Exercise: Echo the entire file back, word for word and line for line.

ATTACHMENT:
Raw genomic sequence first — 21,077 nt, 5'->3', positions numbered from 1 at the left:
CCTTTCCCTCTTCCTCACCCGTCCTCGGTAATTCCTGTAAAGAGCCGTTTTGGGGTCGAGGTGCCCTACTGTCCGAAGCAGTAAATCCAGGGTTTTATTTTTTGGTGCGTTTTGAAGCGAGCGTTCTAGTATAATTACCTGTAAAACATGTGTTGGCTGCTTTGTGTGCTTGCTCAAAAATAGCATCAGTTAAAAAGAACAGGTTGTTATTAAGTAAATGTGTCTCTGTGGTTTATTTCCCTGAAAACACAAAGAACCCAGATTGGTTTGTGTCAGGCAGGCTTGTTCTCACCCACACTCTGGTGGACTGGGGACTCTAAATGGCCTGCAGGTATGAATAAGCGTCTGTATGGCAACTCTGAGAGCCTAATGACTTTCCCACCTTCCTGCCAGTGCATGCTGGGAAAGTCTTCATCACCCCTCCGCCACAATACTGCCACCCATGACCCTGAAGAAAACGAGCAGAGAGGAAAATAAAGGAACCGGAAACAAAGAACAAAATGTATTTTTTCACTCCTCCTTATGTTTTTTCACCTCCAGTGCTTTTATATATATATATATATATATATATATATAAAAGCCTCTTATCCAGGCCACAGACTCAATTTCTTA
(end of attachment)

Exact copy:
Raw genomic sequence first — 21,077 nt, 5'->3', positions numbered from 1 at the left:
CCTTTCCCTCTTCCTCACCCGTCCTCGGTAATTCCTGTAAAGAGCCGTTTTGGGGTCGAGGTGCCCTACTGTCCGAAGCAGTAAATCCAGGGTTTTATTTTTTGGTGCGTTTTGAAGCGAGCGTTCTAGTATAATTACCTGTAAAACATGTGTTGGCTGCTTTGTGTGCTTGCTCAAAAATAGCATCAGTTAAAAAGAACAGGTTGTTATTAAGTAAATGTGTCTCTGTGGTTTATTTCCCTGAAAACACAAAGAACCCAGATTGGTTTGTGTCAGGCAGGCTTGTTCTCACCCACACTCTGGTGGACTGGGGACTCTAAATGGCCTGCAGGTATGAATAAGCGTCTGTATGGCAACTCTGAGAGCCTAATGACTTTCCCACCTTCCTGCCAGTGCATGCTGGGAAAGTCTTCATCACCCCTCCGCCACAATACTGCCACCCATGACCCTGAAGAAAACGAGCAGAGAGGAAAATAAAGGAACCGGAAACAAAGAACAAAATGTATTTTTTCACTCCTCCTTATGTTTTTTCACCTCCAGTGCTTTTATATATATATATATATATATATATATATAAAAGCCTCTTATCCAGGCCACAGACTCAATTTCTTA